Space Efficient LCS
by Isai Damier

#=======================================================================
# Author: Isai Damier
# Title: Longest Common Subsequence
# Project: geekviewpoint
# Package: algorithms
#
# Statement:
# Given two sequences, find the longest common subsequence
# between them.
#
# Time Complexity: O(n*m)
#  where m and n are the size of the input lists, respectively
#
# Sample Input: awaited, alpine
# Sample Output: aie
#
# DEFINITION OF SUBSEQUENCE:
# A sequence is a particular order in which related objects follow
# each other (e.g. DNA, Fibonacci). A sub-sequence is a sequence
# obtained by omitting some of the elements of a larger sequence.
#
# SEQUENCE       SUBSEQUENCE     OMISSION
# [3,1,2,5,4]     [1,2]            3,5,4
# [3,1,2,5,4]     [3,1,4]          2,5
#
# SEQUENCE       NOT SUBSEQUENCE   REASON
# [3,1,2,5,4]     [4,2,5]           4 should follow 5
#
# STRATEGY:
# An easy way to find a longest common subsequence of characters between
# two words is to first track the lengths of all the common sequences
# and then from those lengths pick a maximum; finally, from that
# maximum length, trace out the actual longest common subsequence
# between the two words.
#
# Let's use a table C (i.e. list C) to track the lengths of all common
# sub-sequences between the two input words. Naturally, C starts with
# all cells set to zero. Then to fill up C, we walk thru the two words,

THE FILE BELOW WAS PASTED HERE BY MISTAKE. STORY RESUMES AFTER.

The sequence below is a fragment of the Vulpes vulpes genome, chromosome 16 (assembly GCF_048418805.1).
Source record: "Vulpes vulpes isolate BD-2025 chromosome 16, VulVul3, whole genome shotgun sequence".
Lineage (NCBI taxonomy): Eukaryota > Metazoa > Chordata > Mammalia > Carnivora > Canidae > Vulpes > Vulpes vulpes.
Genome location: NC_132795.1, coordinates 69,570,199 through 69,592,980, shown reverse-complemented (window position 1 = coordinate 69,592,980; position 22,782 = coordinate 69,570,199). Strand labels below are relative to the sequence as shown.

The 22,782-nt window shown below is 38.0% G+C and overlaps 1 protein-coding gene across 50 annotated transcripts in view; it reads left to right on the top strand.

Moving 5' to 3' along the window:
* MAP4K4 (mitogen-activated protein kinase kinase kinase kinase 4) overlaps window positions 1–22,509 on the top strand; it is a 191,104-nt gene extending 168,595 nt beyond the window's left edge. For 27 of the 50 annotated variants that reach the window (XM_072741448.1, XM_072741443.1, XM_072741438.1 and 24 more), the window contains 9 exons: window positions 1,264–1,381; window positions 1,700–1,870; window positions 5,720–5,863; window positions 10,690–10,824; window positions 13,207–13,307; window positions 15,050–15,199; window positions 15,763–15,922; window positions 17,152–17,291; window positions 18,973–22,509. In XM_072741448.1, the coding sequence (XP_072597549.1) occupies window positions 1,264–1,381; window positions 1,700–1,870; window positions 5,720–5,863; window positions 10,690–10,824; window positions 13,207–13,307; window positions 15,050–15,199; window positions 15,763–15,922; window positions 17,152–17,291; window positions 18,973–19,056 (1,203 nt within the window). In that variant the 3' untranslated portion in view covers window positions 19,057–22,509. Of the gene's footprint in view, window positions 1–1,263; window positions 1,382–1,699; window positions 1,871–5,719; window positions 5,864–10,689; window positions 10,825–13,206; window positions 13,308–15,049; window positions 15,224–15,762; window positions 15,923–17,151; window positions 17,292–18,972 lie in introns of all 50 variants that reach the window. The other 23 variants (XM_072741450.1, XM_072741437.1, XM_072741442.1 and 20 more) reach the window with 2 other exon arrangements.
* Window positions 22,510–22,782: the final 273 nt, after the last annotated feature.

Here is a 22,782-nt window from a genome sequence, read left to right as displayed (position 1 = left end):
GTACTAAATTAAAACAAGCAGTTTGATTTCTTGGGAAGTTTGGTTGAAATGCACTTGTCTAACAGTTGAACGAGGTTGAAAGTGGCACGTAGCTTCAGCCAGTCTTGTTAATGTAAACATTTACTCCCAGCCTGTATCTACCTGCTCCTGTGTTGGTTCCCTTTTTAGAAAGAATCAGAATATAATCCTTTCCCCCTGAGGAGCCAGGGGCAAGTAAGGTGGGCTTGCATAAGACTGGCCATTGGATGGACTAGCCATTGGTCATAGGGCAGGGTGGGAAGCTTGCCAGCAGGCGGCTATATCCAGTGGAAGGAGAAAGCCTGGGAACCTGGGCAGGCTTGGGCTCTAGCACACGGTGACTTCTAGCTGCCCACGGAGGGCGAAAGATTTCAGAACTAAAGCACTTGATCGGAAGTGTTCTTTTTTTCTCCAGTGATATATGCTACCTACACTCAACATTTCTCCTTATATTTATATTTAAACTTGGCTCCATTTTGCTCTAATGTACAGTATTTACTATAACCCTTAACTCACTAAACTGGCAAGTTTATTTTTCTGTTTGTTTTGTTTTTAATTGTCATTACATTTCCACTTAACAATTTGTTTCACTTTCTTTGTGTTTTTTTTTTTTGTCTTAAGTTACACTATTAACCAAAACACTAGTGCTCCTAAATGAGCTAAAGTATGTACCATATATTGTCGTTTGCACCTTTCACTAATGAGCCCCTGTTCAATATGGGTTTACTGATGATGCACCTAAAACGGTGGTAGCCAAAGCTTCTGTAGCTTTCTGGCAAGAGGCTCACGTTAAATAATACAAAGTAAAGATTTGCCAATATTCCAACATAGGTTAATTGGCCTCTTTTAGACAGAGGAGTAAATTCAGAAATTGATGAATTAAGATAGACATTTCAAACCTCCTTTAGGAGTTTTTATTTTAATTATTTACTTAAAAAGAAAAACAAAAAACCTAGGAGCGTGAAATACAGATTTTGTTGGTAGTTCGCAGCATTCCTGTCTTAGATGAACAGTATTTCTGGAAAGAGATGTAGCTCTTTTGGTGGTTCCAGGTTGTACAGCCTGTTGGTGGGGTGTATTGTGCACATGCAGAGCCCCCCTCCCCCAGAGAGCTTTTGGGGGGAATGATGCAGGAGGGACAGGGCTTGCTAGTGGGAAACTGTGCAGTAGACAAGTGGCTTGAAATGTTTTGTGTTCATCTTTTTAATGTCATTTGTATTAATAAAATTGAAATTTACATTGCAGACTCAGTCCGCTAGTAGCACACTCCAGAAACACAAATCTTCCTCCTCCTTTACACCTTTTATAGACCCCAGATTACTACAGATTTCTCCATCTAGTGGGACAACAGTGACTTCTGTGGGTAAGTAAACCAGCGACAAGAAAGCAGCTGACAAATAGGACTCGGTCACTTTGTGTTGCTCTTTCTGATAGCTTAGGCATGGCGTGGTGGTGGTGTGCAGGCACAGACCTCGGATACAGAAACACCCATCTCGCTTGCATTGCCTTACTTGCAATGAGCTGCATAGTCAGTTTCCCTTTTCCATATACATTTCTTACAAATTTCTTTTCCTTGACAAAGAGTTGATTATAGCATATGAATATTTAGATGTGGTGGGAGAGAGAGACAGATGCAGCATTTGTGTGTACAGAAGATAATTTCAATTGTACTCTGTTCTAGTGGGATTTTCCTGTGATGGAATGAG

# comparing characters. Each time we find a match, we mark the
# corresponding cell in C as one plus whatever maximum we had seen so
# far for that particular sub-sequence.
#
# When we are done filling up C, we find a maximum length z in C. Then
# using the indices of z, we trace that actual sequence and return it
# as the answer.
#
# The ensuing code shows the details of how we fill C and then from C
# extract the actual LCS.
#
#        ~~~~    ~~~~    ~~~~    ~~~~    ~~~~    ~~~~    ~~~~
#
# The remaining paragraphs contain details that you may not particularly
# care for. You may skip them and go right to the code.
#
# Finding the LCS of two sequences X and Y, i.e. LCS(X,Y), is similar
# in structure to finding the Fibonacci of some number n, i.e. fib(n).
# Both problems exhibit optimal substructures. Which is to say,
# for instance, the solution to fib(5) contains the solution to fib(4)
# which in turn contains fib(3), and so on. Similarly, the solution
# of LCS(X,Y) contains the solution of LCS(X-1,Y), which in turn
# contains the solution of LCS(X-1,Y-1), and so on. Whenever a problem
# exhibits "optimal substructure", we can use recursion to solve it:
#
#             _
#            | fib(n-1)+fib(n-2)    if n > 1
#   fib(n) = | n                    if n == 1 or n == 0
#            |_
#
# For the LCS recurrence relation, a few notes are necessary:
# Let C(i,j) be the length of the prefix of LCS(X,Y) given by
#
#   C(i,j) = |LCS(X[1..i],Y[1..j])|
#
# so that if the length of X is m and the length of Y is n,
#
#   C(m,n) = |LCS(X,Y)|
#
# Then the recurrence relation for filling C is
#             _
#            | C(i-1,j-1)+1            if X(i) == Y(j)
#   C(i,j) = | max[C(i-1,j),C(i,j-1)]  otherwise
#            |_
#